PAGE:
3. What are the best measurement tools to use to track regression and decrease of previous known skills? I don’t want to identify things that may be typical aging and have nothing to do with Alzheimer’s.

There are a few different tools out there, but only some of them are specifically for adults with IDD. Many times all we have to go on are patient and family report, which is huge because they know the individual best. But it is difficult to determine what is aging and what could be Alzheimer’s, and sometimes it can be both.


Buddy in Heber Springs, AR:

1. There appears to be significant work being done on Down syndrome and Alzheimer’s on the East Coast, West Coast and Chicago in addition to Denver. How open and frequent are the collaborations among these centers?

Global is currently working to update and publish the medical care guidelines for adults with Down syndrome. In order to do so, we’ve recruited Down syndrome medical experts form across the US to work together to vet the research and write the guidelines. They represent the medical leadership of some of the foremost Down syndrome clinics across the US and this is one way we are working with our community of experts to make sure we are getting crucial knowledge to families and doctors!

2. What have been the results of the Leukine and Aducanumab?

Aducanumab is currently in the final phase III trial but the results of the phaseII trial are encouraging. Over a year of treatment, aducanumab reduces amyloid deposits in the brain very effectively and slows the pace of cognitive decline. Leukine has only been tried in typical people with late onset mild Alzheimer’s disease and for a short (three week) period. The study is ongoing but the very preliminary interim results indicate that it can improve cognition measured by the Mini Mental State Exam, but not in other measures and there is an indication of amyloid reduction. The trial needs to be completed and the longer (24 weeks of treatment) started.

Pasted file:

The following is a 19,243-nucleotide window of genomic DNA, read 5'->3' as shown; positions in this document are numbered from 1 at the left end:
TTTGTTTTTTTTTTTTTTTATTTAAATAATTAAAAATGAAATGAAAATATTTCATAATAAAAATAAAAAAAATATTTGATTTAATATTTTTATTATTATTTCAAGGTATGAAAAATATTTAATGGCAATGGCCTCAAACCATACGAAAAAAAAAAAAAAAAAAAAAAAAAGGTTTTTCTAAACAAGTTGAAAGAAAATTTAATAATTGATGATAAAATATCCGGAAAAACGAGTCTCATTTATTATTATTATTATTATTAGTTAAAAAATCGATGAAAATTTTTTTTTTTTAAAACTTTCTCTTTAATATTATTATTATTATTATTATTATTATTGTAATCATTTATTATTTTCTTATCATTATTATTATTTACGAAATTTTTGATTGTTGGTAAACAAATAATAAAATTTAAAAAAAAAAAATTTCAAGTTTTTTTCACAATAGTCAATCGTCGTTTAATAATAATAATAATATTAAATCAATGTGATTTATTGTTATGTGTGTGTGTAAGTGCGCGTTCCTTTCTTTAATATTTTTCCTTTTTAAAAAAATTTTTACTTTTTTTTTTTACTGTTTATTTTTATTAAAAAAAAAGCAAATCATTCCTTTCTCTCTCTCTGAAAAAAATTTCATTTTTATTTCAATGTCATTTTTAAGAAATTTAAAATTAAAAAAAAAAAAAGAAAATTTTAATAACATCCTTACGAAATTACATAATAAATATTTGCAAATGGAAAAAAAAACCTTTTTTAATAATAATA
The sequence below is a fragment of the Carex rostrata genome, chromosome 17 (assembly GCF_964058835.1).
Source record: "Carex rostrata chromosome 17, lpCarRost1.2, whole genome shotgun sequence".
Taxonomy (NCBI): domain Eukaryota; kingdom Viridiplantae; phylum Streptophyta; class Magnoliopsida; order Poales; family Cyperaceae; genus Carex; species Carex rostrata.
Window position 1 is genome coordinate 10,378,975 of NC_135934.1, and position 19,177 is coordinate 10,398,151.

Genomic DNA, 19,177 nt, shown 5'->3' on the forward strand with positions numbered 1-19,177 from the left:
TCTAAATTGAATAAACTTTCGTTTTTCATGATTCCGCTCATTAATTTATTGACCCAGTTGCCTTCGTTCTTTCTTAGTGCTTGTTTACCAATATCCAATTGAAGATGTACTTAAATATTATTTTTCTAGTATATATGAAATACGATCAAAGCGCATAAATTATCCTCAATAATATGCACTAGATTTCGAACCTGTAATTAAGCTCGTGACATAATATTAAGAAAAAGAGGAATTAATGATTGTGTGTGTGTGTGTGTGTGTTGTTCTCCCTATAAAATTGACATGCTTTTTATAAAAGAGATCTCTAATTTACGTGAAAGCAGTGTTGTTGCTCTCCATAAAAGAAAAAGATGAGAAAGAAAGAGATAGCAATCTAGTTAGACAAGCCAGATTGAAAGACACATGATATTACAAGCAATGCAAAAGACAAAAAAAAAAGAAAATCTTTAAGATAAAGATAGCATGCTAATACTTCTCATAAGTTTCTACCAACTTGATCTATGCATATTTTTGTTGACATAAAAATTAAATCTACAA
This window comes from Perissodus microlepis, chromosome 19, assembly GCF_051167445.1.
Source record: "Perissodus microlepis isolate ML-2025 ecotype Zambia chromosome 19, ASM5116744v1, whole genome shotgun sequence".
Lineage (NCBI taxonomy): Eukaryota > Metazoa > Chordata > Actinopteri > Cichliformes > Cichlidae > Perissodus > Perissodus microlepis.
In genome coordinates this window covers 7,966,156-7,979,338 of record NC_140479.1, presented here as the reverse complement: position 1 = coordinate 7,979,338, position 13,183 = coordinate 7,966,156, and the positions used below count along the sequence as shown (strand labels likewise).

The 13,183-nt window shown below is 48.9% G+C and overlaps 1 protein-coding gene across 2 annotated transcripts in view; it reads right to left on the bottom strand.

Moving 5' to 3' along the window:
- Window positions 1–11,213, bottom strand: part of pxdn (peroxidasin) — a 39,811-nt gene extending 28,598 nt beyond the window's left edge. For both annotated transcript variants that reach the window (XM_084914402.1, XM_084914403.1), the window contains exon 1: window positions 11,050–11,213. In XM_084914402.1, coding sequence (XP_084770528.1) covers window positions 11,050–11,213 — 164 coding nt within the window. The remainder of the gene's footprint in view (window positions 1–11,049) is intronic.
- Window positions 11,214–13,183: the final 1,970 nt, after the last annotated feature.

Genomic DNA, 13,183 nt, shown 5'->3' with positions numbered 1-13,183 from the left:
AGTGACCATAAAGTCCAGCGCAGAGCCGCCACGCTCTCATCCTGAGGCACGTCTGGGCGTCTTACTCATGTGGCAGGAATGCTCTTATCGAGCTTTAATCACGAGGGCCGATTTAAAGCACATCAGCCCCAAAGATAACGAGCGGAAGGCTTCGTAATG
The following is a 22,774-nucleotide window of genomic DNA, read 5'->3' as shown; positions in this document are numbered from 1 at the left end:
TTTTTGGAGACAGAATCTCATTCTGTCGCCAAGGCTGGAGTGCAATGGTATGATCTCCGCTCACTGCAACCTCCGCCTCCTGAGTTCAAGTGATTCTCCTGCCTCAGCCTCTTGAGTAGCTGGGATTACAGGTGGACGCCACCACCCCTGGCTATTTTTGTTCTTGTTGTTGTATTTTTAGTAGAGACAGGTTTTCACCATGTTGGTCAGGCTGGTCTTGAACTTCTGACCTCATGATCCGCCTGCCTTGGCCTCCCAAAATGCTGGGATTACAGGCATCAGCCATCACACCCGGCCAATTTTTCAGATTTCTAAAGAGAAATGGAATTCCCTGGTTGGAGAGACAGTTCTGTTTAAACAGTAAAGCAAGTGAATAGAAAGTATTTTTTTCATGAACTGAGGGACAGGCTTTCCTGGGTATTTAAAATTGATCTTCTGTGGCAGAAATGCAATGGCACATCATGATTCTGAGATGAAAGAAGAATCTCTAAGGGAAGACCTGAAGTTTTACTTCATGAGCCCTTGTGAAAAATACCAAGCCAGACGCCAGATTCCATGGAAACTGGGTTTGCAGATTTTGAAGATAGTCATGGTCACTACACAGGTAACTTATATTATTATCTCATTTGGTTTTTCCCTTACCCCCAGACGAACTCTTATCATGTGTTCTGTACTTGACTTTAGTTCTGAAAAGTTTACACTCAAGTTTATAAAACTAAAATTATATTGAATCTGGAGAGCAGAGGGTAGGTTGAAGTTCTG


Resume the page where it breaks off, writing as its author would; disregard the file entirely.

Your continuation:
3. What are the current thoughts on Inflammatory Protein Inhibitors: Actemra, Humira, Avastin? Any trials?

No information that I recall. Non-steroidal anti-inflammatory drugs failed in AD.


Jackie in Canada:

1. Is there a good assessment for people with DS who may be showing signs of dementia?

Several teams of neuropsychologists have been working on developing AD assessment tools for people with DS but the work is still in progress.

2. What is recommended regarding medications that may help?

Some people with DS have been prescribed the current FDA-approved drugs for AD (ie Aricept and or Namenda) but I have not seen definitive data that people with DS benefit.

3. Is there any research on adult regression in younger adults with DS?

Not that we know of.


Kathy in Weirton, WV:

1. With an individual who has poor articulation how can one tell if that individual is suffering from Alzheimer’s, depression or something else?

See previous question above.


Judie in Walnut Creek, CA:

1. Please clarify the statistics, “By the age of 40/50/etc.,?% of people who have DS will (have) (exhibit signs of) AD?

Latest data indicate that about 80% of people with DS will experience dementia by age 65.


Beverly in Normandy Park, WA:

1. My sister, with Down syndrome is 66 years old and after a terrible bout with pneumonia last fall has really changed over the last year. She is not able to control her bladder or bowels. She seems not to hear as she did and her communication is very limited now. The community service she was in for the last 30 years discharged her and for the last few months has been in a nursing home. My husband and I want very much for her to improve, but in the meantime what can we do to help her? I feel she is very angry with her situation but we do not know how to help her.